Exclusive Interviews: Vendetta Music

Interview with Axel Machens of the band - Breathe

April 23, 2007

Q1: Hello Axel, it's good to have you back! The new Breathe mcd, entitled "Metal Cage" brought back good memories of the golden era of electro-industrial music. It reminds me of Placebo Effect's masterpiece albums "Galleries of Pain", "Manipulated Mind Control", "Past..Present" and the classic "Slashed Open" EP. Are you working on a new album and do you have a tentative release date?

Hi Nader, thank you very much for the kind words. I've recently begun working on the new Breathe album tentatively titled "High & Dry", and it's coming along slowly but surely. I have a demanding job and I carry a great deal of responsibility on my shoulders. Music is and will always be my passion. I write new material on the weekends but it's a very time consuming process maybe because I am a perfectionist. "High & Dry" should be finished by mid 2008.

Q2: The first Breathe album, "the Laughing Dolls" (2001) got very positive reviews then you half-heartedly attempted to resurrect Placebo Effect to no avail. What are the real reasons behind the demise of your highly-regarded former dark elektro project?

"The Laughing Dolls" got very positive reviews but sales didn't match expectations, and Synthetic Symphony/SPV weren't satisfied with the immediate results considering all the pre-release hype that had been given to the album. "The Laughing Dolls", however, has sold reasonably well over the years. We've had the same problem with Placebo Effect. We got overwhelmingly positive reviews and again, sales were agonizingly slow to materialize. Our superbly-crafted releases never got the attention they deserve (they're extremely hard to find nowadays), and we simply gave up on our highly-praised project .I'm on my own now, and I have reacquired full rights to release "The Laughing Dolls" online.

Q3: What are your favorite electro bands and which styles of music did you listen to growing up?

There are too many to mention here. I'm very fond of Simple Minds, Fad Gadget, Gary Numan, SPK, Nine Inch Nails, Ennio Morricone, Editors, Ladytron, Placebo to name a few. My new material is heavily influenced by Fad Gadget, and I will forever be indebted to The Simple Minds' classic albums "New Gold Dream 81-82-83-84" and "Sons and Fascination".

Q4: Veteran rivetheads have expressed utter disgust at the hellektro/futurepop-infested electro scene. Do you see things ever changing to pure harsh elektro instead of trancey bands getting all the attention?

I don't go to indie clubs anymore and I rarely listen to new music. Trancey bands are catering to young electroheads who love bouncy dancefloor-oriented tracks. The growing popularity of futurepop and Terror EBM didn't prevent classic electro acts from attracting a significant number of new fans. I'd say that both scenes are going strong and they need to learn to co-exist peacefully.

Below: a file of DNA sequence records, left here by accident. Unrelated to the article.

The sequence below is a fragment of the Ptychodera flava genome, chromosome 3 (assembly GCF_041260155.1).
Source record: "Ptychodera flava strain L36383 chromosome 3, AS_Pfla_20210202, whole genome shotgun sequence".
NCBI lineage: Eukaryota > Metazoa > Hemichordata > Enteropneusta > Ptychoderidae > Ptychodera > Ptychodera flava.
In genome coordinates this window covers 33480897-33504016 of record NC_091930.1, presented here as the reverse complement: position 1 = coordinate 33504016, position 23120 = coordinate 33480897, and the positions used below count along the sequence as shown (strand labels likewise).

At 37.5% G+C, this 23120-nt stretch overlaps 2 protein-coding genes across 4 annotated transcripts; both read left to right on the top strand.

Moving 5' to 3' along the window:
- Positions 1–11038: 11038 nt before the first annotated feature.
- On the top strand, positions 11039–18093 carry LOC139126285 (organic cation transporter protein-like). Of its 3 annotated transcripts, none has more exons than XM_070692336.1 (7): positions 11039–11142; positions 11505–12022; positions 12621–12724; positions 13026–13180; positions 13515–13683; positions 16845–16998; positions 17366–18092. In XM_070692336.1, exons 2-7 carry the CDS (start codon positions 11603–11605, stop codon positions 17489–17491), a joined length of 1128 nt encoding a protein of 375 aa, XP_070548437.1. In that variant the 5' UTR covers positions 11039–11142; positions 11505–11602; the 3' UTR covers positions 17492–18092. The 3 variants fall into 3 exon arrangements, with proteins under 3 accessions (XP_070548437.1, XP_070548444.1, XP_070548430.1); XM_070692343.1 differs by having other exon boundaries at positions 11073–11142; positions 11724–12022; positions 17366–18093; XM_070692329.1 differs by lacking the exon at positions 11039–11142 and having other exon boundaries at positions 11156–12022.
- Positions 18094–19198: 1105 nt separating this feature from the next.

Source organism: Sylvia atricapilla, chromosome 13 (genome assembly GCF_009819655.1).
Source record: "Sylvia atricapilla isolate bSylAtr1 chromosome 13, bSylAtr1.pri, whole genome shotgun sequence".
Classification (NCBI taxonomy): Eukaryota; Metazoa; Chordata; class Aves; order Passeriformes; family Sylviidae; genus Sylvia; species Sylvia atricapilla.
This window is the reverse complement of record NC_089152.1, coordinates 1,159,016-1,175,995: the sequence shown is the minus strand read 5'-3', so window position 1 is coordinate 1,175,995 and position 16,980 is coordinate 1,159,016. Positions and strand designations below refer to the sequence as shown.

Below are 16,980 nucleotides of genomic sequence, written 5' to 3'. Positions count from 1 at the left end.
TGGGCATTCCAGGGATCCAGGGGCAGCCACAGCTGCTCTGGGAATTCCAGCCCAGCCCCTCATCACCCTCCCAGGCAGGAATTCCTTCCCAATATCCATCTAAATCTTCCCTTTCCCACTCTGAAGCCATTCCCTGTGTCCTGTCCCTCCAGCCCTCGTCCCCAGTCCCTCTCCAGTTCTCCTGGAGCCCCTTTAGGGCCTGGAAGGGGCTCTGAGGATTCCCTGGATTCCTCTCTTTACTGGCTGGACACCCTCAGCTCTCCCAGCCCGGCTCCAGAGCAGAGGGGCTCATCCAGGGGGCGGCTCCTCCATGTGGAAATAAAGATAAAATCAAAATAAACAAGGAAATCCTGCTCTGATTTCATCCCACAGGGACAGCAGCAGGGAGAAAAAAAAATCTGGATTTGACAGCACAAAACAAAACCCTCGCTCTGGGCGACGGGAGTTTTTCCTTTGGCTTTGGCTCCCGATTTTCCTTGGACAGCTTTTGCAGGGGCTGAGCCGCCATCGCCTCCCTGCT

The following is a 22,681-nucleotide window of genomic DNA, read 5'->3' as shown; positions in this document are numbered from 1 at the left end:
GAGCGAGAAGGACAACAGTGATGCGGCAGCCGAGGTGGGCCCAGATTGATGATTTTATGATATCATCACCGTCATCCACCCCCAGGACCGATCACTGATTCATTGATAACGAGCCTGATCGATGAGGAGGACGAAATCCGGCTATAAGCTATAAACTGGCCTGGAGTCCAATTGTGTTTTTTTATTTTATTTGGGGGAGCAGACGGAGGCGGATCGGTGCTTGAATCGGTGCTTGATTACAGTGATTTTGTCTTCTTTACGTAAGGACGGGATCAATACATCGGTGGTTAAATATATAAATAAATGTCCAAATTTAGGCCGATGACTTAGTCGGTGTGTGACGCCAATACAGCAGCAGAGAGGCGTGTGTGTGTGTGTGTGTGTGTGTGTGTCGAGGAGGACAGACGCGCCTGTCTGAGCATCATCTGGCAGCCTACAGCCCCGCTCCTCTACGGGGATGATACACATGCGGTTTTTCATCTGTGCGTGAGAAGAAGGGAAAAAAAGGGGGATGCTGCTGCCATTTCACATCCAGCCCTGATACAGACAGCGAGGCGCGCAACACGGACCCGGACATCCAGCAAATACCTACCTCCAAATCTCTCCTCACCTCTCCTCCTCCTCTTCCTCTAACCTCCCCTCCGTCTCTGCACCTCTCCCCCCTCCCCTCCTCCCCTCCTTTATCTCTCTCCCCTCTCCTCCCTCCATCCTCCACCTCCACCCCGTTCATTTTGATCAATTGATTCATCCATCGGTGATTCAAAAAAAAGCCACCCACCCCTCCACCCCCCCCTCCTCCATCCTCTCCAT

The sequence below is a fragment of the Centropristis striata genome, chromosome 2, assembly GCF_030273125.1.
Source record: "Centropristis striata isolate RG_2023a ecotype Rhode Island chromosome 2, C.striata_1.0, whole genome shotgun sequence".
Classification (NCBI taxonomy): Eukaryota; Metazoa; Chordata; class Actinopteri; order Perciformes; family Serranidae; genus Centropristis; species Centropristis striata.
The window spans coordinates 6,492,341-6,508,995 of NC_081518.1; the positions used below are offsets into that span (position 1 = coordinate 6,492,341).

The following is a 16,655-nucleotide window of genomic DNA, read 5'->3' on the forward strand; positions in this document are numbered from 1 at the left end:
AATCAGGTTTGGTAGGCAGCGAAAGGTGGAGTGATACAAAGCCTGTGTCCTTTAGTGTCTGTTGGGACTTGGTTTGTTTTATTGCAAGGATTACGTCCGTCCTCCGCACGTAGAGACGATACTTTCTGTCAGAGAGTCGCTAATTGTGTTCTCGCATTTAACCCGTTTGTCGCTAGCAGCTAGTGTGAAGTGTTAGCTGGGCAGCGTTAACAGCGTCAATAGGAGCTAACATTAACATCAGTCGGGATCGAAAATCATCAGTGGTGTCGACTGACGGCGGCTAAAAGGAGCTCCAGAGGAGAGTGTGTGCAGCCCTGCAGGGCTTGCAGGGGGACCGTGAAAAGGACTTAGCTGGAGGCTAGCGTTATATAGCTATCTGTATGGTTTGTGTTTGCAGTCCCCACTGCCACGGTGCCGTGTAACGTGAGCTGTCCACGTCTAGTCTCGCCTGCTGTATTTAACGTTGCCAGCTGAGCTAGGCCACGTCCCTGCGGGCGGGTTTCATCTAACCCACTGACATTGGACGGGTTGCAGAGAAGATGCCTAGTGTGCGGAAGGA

Q5: The last few years have witnessed the return of classic electro acts (Front 242, Skinny Puppy, Portion Control, Nitzer Ebb and last but not least Leaether Strip) and the emergence of neo-old school bands (Severe Illusion, Last Influence of Brain, Object, CAP to name a few). I strongly believe that authentic dark elektro (100%-trancewhackedgoregalore-free) and old school EBM took the first step toward regaining ground. What's your take on that?

I was always delighted to read about their remarkable return, and I am quite astonished by the success they have achieved after a long hiatus. The new Front 242 and Skinny Puppy albums sound so different from their classic releases and I think they should have been released under different names but that's just my opinion. NIN have evolved markedly over the years, and I am very fond of their latest releases. Trent Reznor has managed to perfectly blend new & old industrial. My hat's off to him. To go back to your question, old school electronic music has stood the test of time. I cannot write Terror EBM or futurepop songs because it isn't the music I have grown up with. Old school electro is in my blood and music is an integral part of my identity.

Q6: Are you in contact with promising neo-old school bands and would you work with them in the future?

Nope sorry I prefer to work alone.

Q7: Is there any special synthesizer or software program that you consider to be the best to work with?

I'm very fond of two Clavia synths: Nord Lead 2X and a Nord Modular. I also love my Yamaha SY22 for noise and dark pads ... it is funny to make new sounds with the PC editor. I love hardware synths ... software synths are so lush .For drums, I have a korg electribe ER-1 .Cool 80´s drums with a modern sound. I use a new sequencer called Podium. It has all the features I need and is very easy to use. Check it out and you won't be disappointed: http://www.zynewave.com/

Q8: In 1995, you released a very interesting ambient-synthpop album, entitled "Vendetta". What happened to Accessoires?

The singer was a friend of mine. I have written all the songs on the album and when he added his vocals, I was very disappointed with the result. This has turned out to be a real nightmare. I finished the project & ended our friendship shortly afterwards haha. I'm currently working on an instrumental side-project for a movie soundtrack. The new tunes resemble to a great extent the dark and deep instrumental tracks featured on "The Laughing Dolls".

Q9: Are you planning on re-releasing the highly thought after Placebo Effect backcatalogue?

No because we don't have the publishing rights.

Q10: Any last words or comments?

1) Don’t burn and rip CD`s
2) Buy PODIUM from http://www.zynewave.com/ and have fun making music!!!!